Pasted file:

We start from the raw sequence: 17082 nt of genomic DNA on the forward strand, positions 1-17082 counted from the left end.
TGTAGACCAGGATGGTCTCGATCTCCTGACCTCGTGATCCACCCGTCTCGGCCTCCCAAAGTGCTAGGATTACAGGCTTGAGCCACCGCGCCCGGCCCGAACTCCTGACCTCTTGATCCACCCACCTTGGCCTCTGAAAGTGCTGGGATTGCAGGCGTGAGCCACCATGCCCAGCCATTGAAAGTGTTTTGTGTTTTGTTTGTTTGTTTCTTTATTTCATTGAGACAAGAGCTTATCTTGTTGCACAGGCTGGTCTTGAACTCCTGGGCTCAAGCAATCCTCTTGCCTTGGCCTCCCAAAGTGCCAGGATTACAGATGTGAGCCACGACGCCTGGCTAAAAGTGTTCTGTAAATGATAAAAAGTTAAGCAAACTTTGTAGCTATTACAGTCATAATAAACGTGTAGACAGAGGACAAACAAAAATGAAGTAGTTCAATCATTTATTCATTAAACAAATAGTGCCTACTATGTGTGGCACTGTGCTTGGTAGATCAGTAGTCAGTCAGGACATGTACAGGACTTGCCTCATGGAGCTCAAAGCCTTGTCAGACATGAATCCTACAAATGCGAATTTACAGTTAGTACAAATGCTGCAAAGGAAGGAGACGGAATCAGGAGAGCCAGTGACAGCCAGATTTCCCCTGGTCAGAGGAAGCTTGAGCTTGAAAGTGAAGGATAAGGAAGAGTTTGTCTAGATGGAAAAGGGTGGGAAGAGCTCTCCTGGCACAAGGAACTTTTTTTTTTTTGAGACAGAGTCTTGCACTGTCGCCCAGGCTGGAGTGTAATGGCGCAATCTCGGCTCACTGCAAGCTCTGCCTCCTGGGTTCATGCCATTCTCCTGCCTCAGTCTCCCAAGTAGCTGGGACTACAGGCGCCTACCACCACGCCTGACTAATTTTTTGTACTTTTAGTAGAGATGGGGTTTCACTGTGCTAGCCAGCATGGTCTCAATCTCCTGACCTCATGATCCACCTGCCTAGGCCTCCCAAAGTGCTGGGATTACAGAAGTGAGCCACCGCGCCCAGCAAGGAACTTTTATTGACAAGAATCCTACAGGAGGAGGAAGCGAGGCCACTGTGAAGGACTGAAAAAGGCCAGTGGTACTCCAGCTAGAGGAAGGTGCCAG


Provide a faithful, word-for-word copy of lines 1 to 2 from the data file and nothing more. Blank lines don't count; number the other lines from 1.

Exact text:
We start from the raw sequence: 17082 nt of genomic DNA on the forward strand, positions 1-17082 counted from the left end.
TGTAGACCAGGATGGTCTCGATCTCCTGACCTCGTGATCCACCCGTCTCGGCCTCCCAAAGTGCTAGGATTACAGGCTTGAGCCACCGCGCCCGGCCCGAACTCCTGACCTCTTGATCCACCCACCTTGGCCTCTGAAAGTGCTGGGATTGCAGGCGTGAGCCACCATGCCCAGCCATTGAAAGTGTTTTGTGTTTTGTTTGTTTGTTTCTTTATTTCATTGAGACAAGAGCTTATCTTGTTGCACAGGCTGGTCTTGAACTCCTGGGCTCAAGCAATCCTCTTGCCTTGGCCTCCCAAAGTGCCAGGATTACAGATGTGAGCCACGACGCCTGGCTAAAAGTGTTCTGTAAATGATAAAAAGTTAAGCAAACTTTGTAGCTATTACAGTCATAATAAACGTGTAGACAGAGGACAAACAAAAATGAAGTAGTTCAATCATTTATTCATTAAACAAATAGTGCCTACTATGTGTGGCACTGTGCTTGGTAGATCAGTAGTCAGTCAGGACATGTACAGGACTTGCCTCATGGAGCTCAAAGCCTTGTCAGACATGAATCCTACAAATGCGAATTTACAGTTAGTACAAATGCTGCAAAGGAAGGAGACGGAATCAGGAGAGCCAGTGACAGCCAGATTTCCCCTGGTCAGAGGAAGCTTGAGCTTGAAAGTGAAGGATAAGGAAGAGTTTGTCTAGATGGAAAAGGGTGGGAAGAGCTCTCCTGGCACAAGGAACTTTTTTTTTTTTGAGACAGAGTCTTGCACTGTCGCCCAGGCTGGAGTGTAATGGCGCAATCTCGGCTCACTGCAAGCTCTGCCTCCTGGGTTCATGCCATTCTCCTGCCTCAGTCTCCCAAGTAGCTGGGACTACAGGCGCCTACCACCACGCCTGACTAATTTTTTGTACTTTTAGTAGAGATGGGGTTTCACTGTGCTAGCCAGCATGGTCTCAATCTCCTGACCTCATGATCCACCTGCCTAGGCCTCCCAAAGTGCTGGGATTACAGAAGTGAGCCACCGCGCCCAGCAAGGAACTTTTATTGACAAGAATCCTACAGGAGGAGGAAGCGAGGCCACTGTGAAGGACTGAAAAAGGCCAGTGGTACTCCAGCTAGAGGAAGGTGCCAG